A guide to safer coding

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Worried about your website being hacked? Robert Schifreen offers some advice on how to avoid becoming a victim

When websites consisted of static html pages created offline and uploaded by the marketing department, protecting a corporate site from hackers involved little more than backing up the files offline and ensuring the ftp password for uploading new files didn't fall into the wrong hands.

But the growth in popularity of server-side scripting languages such as PHP means much of the html content displayed by web browsers is now dynamically generated, and many sites contain no static html files at all.

Consequently, website security is no longer a simple matter of keeping backups and ensuring a few passwords are changed regularly. Instead, server-side programs must be designed from the ground up to be hack-proof and, just as importantly, hacker-evident.

So here are some tips on how to ensure that PHP applications, and the SQL databases that often power them, remain impenetrable to hackers.

Hide database passwords

Do not include confidential information in PHP files because hackers sometimes manage to exploit a bug in PHP code or in the server's configuration that allows them to view the source code directly.

The most common type of confidential information found in PHP files are the passwords required to access a MySQL server or similar database. By placing these in a .inc file, which is in a non-web-accessible directory, (that is above the web server's docroot), you minimise the damage that can be caused if a hacker views the PHP source code in his web browser.

Use the require_once command to include the file. And give the file a .inc.php extension – rather than merely .inc – in case the server doesn't have a default handler specified for .inc files and thus displays them to casual surfers as if they were .txt or .htm files.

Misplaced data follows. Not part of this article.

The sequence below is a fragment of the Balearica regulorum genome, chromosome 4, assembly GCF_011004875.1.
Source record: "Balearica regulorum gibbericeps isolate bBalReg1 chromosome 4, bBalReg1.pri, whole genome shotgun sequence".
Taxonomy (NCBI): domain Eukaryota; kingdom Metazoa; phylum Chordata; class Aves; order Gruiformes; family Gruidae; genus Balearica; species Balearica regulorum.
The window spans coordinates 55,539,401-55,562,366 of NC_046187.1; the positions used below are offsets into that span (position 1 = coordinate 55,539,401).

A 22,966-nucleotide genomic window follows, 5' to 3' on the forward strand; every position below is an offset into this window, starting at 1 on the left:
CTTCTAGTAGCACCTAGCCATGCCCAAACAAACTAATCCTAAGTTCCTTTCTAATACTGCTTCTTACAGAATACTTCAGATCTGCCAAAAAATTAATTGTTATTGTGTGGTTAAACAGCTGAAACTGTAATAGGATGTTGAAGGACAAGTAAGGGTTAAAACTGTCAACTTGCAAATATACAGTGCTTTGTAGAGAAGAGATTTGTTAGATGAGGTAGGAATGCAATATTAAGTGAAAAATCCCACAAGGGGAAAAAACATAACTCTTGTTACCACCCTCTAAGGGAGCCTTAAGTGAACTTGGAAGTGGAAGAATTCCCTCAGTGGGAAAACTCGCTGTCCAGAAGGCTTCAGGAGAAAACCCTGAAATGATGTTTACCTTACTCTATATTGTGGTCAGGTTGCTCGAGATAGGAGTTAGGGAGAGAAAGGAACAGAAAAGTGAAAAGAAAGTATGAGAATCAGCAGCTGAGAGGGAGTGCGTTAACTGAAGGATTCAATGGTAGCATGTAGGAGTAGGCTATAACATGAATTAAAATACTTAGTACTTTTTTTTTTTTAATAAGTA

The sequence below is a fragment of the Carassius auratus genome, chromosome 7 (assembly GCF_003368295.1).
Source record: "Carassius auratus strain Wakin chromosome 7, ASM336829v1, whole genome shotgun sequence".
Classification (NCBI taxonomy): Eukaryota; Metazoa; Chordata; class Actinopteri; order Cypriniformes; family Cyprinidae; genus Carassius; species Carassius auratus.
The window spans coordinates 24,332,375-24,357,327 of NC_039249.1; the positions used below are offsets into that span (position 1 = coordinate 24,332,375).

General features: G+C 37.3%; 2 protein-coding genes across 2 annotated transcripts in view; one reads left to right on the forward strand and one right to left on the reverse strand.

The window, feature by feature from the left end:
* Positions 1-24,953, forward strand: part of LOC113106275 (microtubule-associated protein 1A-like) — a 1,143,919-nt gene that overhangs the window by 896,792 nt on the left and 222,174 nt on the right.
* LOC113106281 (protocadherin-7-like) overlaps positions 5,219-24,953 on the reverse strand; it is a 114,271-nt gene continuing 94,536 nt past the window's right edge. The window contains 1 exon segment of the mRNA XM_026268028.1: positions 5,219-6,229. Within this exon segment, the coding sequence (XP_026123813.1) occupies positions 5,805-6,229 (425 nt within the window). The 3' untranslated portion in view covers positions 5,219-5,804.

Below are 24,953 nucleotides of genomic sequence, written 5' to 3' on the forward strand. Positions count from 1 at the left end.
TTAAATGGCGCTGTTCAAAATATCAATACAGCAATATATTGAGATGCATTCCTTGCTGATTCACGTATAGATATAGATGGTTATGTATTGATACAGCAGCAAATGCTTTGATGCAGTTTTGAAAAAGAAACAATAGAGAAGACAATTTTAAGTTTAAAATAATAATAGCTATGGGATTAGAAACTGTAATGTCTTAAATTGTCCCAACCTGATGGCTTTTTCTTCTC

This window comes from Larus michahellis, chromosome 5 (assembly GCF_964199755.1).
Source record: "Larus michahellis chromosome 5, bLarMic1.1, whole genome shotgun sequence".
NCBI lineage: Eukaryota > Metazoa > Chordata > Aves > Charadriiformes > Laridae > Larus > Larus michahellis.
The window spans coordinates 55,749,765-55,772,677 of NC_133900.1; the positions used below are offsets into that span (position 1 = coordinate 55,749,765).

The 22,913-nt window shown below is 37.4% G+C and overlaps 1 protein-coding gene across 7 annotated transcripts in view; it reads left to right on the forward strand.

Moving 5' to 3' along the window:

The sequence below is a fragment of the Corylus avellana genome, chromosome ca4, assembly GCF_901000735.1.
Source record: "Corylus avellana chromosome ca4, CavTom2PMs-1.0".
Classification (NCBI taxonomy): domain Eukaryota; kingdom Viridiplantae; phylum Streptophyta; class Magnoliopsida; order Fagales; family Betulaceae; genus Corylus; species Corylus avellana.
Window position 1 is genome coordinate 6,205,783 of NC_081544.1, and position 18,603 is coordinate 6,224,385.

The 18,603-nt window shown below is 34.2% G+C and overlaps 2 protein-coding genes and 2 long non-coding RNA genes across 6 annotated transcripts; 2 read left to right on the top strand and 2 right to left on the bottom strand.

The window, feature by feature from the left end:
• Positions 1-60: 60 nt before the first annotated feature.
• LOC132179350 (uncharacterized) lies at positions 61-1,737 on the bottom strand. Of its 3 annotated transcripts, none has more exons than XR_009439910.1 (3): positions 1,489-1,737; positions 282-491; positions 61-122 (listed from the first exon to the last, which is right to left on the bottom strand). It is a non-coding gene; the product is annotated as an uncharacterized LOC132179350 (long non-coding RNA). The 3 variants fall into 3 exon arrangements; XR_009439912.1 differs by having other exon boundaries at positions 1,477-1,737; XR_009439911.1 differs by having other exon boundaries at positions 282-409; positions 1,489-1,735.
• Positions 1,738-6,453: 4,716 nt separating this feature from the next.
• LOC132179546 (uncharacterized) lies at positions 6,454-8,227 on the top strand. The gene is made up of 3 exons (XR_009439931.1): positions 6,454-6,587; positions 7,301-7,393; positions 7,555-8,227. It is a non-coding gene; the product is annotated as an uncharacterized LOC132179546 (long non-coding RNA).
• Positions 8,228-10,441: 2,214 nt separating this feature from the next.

Hide FTP password caches

Ensure your development directory tree doesn't include any ftp password cache files, as hackers often use Google to search for these and crack their contents. A popular culprit is ws_ftp.ini files, which are easy to locate via a simple web search and use very weak encryption on their stored passwords. Such files should remain on your development machine and never be uploaded to the server.

Turn off register_globals

Ensure that register_globals is turned off in your installation of PHP. This prevents hackers from being able to set the value of a variable in your code by simply entering the data into a field on an html form of their creation and submitting it to your site.

Register_globals is off by default in PHP 4.2 and above, but many developers turn it on because it makes for easier coding.

Turn on error reporting

Make it a habit to start all your PHP programs with an error_reporting (E_ALL) command. This will ensure that you receive warnings about null variables and all other errors in your code. Before accessing a variable that might have a null value, use the isset() function to ensure that it actually exists.